Social Pharmakon
Arte Boccanera Gallery
Italy, 2013

Curated by Chiara Ianeselli

Technologies create social media as “temporal objects”, which can have both separating and unifying power. They can steal our time, but they can intensify the synchronization of our minds and bodies. It might be considered as a well-known meaning of pharmakon – cure and poison at the same time.

This body of work is based on research to do with inter-personal group communication on the Internet and is a further development of Lutyens’ interest in our social interactions, as new technologies change the way we are. Inspired by a dialogue born in the "Reflection Room" with Carolyn Christov-Bakargiev in dOCUMENTA (13), Lutyens explores electronic communication networks as an extension of the existing social world as we extend from one realm to the other and back again.

The interchange between these two realities invites the visitor to consider the two different positions, and how we navigate between them. The contrast between broadcast media – tv, radio – that uses one-way communication and social media, such as Facebook, Twitter, WhatsApp, or online networks has provoked a drastic change in the way we relate to each other, but more crucially it has impacted the way our psyche deals with the kaleidoscopic world around us.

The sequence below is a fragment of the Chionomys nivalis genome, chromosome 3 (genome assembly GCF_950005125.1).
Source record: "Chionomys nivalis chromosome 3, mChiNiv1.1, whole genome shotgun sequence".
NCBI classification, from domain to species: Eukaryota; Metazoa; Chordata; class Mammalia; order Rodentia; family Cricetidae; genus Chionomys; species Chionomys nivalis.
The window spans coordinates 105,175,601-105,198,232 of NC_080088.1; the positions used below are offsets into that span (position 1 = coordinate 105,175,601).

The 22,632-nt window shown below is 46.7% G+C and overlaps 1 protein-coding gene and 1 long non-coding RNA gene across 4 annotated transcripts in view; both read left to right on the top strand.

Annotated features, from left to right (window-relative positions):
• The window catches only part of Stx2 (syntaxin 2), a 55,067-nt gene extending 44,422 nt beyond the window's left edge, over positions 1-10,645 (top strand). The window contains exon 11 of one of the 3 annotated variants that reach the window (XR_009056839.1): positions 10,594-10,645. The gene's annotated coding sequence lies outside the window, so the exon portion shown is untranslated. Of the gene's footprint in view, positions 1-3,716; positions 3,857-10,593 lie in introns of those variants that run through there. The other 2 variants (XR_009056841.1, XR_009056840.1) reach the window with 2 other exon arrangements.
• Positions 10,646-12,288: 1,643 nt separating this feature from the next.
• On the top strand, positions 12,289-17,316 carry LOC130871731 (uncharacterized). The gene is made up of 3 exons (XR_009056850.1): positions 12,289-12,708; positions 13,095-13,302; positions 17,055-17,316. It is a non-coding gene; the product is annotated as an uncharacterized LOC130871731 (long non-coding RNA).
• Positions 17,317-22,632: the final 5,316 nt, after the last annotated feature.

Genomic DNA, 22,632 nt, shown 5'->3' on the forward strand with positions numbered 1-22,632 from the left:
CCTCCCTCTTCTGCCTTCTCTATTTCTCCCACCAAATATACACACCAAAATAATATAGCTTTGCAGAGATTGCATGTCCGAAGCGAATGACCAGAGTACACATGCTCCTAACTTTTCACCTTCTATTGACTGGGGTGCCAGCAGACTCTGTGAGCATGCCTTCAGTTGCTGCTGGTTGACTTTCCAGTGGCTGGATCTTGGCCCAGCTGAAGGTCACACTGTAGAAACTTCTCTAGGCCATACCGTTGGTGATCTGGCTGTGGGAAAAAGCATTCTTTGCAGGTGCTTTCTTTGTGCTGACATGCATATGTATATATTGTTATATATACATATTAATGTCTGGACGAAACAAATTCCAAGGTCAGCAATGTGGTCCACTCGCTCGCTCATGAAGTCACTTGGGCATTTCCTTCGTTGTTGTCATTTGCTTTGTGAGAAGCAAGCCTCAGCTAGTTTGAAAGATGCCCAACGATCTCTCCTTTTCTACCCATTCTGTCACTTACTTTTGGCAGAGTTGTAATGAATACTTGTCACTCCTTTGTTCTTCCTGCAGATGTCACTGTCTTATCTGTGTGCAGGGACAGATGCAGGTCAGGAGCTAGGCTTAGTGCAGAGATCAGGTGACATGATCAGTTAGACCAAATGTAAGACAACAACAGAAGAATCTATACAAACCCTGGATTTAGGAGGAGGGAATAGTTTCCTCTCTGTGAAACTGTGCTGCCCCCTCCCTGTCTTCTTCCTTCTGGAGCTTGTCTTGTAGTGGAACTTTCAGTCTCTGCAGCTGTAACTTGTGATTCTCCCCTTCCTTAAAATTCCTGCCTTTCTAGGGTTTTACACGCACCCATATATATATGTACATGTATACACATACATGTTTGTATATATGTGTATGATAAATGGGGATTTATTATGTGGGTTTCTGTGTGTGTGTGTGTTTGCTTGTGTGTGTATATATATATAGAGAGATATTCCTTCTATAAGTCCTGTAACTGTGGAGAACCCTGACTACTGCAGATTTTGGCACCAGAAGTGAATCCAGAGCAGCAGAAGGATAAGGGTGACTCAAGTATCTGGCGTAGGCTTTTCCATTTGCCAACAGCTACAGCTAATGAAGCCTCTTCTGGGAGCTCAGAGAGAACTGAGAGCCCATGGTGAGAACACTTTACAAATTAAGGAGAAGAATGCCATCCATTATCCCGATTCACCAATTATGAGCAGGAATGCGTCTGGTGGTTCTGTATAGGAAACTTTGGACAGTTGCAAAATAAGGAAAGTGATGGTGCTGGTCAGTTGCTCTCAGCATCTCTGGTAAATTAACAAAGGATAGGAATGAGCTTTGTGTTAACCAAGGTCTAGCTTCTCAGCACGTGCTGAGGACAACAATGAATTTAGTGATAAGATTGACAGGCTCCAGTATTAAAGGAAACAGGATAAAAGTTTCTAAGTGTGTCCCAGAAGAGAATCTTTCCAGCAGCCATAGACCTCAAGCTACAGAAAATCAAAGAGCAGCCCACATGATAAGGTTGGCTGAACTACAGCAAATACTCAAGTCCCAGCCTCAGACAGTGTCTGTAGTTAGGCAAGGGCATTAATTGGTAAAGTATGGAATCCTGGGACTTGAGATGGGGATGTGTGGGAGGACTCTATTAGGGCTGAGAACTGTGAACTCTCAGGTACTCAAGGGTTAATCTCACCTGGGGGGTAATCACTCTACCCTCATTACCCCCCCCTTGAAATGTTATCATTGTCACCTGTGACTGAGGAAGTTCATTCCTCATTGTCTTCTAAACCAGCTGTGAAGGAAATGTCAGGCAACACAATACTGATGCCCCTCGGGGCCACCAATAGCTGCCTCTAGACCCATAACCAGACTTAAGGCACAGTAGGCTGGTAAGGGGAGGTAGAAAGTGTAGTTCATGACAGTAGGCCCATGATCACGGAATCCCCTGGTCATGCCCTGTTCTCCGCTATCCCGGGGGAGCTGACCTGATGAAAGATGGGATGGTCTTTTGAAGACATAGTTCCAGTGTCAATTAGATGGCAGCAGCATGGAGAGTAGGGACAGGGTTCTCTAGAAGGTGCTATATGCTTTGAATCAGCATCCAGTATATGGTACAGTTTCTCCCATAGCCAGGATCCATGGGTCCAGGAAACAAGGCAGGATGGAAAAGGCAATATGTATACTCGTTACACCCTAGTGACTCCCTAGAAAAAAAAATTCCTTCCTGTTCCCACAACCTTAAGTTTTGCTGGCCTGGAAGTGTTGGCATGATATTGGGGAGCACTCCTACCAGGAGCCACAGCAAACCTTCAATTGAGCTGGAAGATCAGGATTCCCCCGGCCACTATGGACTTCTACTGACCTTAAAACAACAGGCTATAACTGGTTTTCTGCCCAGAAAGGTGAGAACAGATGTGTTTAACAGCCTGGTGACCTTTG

In the first area of the gallery, which path is totally redefined, Lutyens has set up a kind of inner diary which tracks a process of extreme exposure to social media, using brainwave scanning equipment and robotic renderings. The next spaces relate to the visitor, who is, as always, the focal point of Lutyens’ research projects. These spaces explore the impact of push notifications as well as immerse the visitor in a smell-augmented journey through, into and beyond the social networks. The scent is derived from a collaboration with Saskia Wilson-Brown and the Institute of Art and Olfaction in Los Angeles.

Released for the opening the exhibition catalogue with the dialogue Carolyn Christov-Bakargiev – Marcos Lutyens, the curators’ essays, the works’ on show images.